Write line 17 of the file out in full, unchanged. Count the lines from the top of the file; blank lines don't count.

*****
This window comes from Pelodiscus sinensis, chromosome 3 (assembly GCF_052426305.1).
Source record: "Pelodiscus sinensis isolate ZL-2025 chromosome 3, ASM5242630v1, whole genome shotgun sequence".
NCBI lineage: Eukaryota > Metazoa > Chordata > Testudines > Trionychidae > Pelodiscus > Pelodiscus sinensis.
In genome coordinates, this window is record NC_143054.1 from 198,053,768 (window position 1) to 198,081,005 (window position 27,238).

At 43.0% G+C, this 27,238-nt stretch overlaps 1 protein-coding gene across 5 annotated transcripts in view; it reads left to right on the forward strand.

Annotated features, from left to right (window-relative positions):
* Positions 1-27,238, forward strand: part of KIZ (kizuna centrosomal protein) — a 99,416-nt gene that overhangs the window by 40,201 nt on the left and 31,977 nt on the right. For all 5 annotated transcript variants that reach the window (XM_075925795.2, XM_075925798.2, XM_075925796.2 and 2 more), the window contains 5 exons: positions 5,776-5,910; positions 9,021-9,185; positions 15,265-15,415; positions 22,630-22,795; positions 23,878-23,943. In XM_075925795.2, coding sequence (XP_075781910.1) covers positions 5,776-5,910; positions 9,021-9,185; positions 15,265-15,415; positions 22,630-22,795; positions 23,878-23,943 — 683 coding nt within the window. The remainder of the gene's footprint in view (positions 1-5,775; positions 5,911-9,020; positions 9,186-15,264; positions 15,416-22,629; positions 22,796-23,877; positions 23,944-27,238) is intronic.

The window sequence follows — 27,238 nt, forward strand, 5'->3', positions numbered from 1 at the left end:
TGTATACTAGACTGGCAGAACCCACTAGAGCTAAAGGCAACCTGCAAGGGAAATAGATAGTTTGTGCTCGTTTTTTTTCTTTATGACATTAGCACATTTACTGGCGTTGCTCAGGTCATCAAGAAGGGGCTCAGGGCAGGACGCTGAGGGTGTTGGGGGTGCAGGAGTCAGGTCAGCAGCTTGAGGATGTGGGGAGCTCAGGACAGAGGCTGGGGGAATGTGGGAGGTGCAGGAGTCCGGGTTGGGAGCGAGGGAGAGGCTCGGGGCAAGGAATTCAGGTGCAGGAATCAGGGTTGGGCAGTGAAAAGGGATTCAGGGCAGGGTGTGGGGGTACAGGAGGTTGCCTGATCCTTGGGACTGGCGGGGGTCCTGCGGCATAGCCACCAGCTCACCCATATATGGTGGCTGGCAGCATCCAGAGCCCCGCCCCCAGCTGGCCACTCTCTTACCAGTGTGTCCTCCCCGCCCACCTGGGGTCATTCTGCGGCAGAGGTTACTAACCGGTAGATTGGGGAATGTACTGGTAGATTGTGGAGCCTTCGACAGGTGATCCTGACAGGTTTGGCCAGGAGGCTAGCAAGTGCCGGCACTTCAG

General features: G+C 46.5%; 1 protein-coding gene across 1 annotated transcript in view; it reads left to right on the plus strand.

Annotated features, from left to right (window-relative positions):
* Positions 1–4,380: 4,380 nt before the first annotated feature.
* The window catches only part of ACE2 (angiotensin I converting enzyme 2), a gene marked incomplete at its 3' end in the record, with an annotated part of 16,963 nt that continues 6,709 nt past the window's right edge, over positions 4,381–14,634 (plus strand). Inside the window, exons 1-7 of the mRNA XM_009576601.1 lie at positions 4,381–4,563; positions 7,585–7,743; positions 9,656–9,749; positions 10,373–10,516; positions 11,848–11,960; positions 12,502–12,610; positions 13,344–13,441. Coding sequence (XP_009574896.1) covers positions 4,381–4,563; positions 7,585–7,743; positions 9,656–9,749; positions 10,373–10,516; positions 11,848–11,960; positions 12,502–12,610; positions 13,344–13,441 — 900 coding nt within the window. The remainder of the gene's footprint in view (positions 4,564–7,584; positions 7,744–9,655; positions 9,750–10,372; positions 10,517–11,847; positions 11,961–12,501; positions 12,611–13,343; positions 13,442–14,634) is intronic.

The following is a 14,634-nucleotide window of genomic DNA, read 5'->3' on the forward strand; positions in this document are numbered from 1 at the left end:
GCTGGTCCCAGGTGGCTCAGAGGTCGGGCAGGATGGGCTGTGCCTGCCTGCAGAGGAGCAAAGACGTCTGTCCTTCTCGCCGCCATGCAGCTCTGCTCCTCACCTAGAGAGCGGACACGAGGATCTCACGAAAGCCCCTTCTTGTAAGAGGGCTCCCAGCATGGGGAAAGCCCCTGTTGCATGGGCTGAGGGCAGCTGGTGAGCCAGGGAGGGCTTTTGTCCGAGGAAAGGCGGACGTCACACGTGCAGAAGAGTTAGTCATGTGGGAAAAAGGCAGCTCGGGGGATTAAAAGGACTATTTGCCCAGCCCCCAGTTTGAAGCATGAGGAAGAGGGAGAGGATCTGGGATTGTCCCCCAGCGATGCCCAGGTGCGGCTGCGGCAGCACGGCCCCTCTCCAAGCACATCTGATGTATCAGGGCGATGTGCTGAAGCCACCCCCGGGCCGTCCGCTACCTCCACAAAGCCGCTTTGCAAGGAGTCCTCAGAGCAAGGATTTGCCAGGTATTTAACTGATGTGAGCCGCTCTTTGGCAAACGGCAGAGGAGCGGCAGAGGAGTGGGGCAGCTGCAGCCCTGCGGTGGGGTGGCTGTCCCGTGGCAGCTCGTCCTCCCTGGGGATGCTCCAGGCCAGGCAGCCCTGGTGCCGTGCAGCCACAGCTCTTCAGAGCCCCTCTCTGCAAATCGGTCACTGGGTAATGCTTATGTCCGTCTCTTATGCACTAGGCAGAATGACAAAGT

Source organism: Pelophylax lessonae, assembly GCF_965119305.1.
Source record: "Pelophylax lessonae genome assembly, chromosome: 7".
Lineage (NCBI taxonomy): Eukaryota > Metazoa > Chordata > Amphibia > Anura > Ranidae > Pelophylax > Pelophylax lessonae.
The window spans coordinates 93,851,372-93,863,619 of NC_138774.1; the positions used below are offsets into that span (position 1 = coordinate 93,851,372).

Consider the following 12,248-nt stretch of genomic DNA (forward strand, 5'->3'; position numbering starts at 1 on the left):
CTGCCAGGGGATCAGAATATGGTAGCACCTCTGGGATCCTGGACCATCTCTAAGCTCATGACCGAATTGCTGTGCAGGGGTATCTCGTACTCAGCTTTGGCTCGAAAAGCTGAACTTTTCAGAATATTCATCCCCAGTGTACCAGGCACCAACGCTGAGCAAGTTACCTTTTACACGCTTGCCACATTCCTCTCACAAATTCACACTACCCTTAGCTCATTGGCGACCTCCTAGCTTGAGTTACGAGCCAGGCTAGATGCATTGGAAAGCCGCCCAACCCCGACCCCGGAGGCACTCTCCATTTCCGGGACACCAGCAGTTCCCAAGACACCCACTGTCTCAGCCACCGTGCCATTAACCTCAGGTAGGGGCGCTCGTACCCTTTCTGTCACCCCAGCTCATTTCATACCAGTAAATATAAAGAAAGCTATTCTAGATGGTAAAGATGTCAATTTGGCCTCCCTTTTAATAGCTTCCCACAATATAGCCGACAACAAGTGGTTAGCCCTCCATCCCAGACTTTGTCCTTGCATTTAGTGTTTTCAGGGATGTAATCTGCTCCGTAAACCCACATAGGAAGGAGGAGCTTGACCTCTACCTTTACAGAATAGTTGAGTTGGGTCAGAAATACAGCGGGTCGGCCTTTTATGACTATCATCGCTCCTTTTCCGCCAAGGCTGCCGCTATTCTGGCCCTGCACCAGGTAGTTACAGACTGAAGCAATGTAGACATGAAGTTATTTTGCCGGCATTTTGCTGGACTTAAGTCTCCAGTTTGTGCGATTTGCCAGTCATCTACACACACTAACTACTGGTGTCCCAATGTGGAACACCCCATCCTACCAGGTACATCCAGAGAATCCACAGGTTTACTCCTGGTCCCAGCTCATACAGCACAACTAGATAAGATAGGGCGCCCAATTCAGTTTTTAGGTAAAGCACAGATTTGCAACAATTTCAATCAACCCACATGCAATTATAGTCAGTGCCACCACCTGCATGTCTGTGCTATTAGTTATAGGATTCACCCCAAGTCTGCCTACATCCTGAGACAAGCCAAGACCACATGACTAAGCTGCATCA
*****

Source record: "Pelophylax lessonae genome assembly, chromosome: 7".